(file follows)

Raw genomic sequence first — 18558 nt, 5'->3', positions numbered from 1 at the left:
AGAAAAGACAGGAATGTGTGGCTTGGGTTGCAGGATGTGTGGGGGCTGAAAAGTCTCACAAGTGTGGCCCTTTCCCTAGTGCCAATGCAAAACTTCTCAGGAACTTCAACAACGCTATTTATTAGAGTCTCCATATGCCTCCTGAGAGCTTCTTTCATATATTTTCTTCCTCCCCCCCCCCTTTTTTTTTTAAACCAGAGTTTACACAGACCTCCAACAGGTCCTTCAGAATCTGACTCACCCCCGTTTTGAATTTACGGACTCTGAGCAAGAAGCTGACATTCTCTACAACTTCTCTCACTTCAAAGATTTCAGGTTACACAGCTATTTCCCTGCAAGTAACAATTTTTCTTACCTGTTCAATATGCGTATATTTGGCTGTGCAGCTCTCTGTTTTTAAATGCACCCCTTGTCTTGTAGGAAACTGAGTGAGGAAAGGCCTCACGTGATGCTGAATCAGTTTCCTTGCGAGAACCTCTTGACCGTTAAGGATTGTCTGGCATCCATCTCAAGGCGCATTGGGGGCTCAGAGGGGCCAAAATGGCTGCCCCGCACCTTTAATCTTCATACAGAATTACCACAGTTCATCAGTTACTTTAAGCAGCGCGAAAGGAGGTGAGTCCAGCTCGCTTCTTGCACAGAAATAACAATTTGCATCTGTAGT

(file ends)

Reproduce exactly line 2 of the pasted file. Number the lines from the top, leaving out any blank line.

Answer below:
AGAAAAGACAGGAATGTGTGGCTTGGGTTGCAGGATGTGTGGGGGCTGAAAAGTCTCACAAGTGTGGCCCTTTCCCTAGTGCCAATGCAAAACTTCTCAGGAACTTCAACAACGCTATTTATTAGAGTCTCCATATGCCTCCTGAGAGCTTCTTTCATATATTTTCTTCCTCCCCCCCCCCTTTTTTTTTTAAACCAGAGTTTACACAGACCTCCAACAGGTCCTTCAGAATCTGACTCACCCCCGTTTTGAATTTACGGACTCTGAGCAAGAAGCTGACATTCTCTACAACTTCTCTCACTTCAAAGATTTCAGGTTACACAGCTATTTCCCTGCAAGTAACAATTTTTCTTACCTGTTCAATATGCGTATATTTGGCTGTGCAGCTCTCTGTTTTTAAATGCACCCCTTGTCTTGTAGGAAACTGAGTGAGGAAAGGCCTCACGTGATGCTGAATCAGTTTCCTTGCGAGAACCTCTTGACCGTTAAGGATTGTCTGGCATCCATCTCAAGGCGCATTGGGGGCTCAGAGGGGCCAAAATGGCTGCCCCGCACCTTTAATCTTCATACAGAATTACCACAGTTCATCAGTTACTTTAAGCAGCGCGAAAGGAGGTGAGTCCAGCTCGCTTCTTGCACAGAAATAACAATTTGCATCTGTAGT